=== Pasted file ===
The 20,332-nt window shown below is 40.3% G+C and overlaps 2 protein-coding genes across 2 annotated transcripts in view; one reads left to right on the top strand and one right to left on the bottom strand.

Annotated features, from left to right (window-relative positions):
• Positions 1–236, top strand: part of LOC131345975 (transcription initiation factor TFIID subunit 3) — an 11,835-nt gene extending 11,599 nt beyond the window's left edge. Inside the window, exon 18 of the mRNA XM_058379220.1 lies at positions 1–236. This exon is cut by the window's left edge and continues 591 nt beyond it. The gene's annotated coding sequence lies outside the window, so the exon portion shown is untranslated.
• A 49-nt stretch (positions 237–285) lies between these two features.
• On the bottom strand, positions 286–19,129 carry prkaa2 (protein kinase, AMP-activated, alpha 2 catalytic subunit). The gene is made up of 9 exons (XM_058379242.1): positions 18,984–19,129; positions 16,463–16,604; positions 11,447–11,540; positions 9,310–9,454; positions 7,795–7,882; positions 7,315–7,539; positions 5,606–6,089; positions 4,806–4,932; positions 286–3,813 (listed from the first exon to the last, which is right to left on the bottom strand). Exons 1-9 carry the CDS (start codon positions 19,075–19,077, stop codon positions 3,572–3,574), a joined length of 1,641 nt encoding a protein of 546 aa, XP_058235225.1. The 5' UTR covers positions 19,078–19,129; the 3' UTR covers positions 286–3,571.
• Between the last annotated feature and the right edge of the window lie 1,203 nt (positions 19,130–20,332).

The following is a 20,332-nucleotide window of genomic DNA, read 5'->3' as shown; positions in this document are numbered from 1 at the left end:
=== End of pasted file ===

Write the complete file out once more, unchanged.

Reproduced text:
The 20,332-nt window shown below is 40.3% G+C and overlaps 2 protein-coding genes across 2 annotated transcripts in view; one reads left to right on the top strand and one right to left on the bottom strand.

Annotated features, from left to right (window-relative positions):
• Positions 1–236, top strand: part of LOC131345975 (transcription initiation factor TFIID subunit 3) — an 11,835-nt gene extending 11,599 nt beyond the window's left edge. Inside the window, exon 18 of the mRNA XM_058379220.1 lies at positions 1–236. This exon is cut by the window's left edge and continues 591 nt beyond it. The gene's annotated coding sequence lies outside the window, so the exon portion shown is untranslated.
• A 49-nt stretch (positions 237–285) lies between these two features.
• On the bottom strand, positions 286–19,129 carry prkaa2 (protein kinase, AMP-activated, alpha 2 catalytic subunit). The gene is made up of 9 exons (XM_058379242.1): positions 18,984–19,129; positions 16,463–16,604; positions 11,447–11,540; positions 9,310–9,454; positions 7,795–7,882; positions 7,315–7,539; positions 5,606–6,089; positions 4,806–4,932; positions 286–3,813 (listed from the first exon to the last, which is right to left on the bottom strand). Exons 1-9 carry the CDS (start codon positions 19,075–19,077, stop codon positions 3,572–3,574), a joined length of 1,641 nt encoding a protein of 546 aa, XP_058235225.1. The 5' UTR covers positions 19,078–19,129; the 3' UTR covers positions 286–3,571.
• Between the last annotated feature and the right edge of the window lie 1,203 nt (positions 19,130–20,332).

The following is a 20,332-nucleotide window of genomic DNA, read 5'->3' as shown; positions in this document are numbered from 1 at the left end: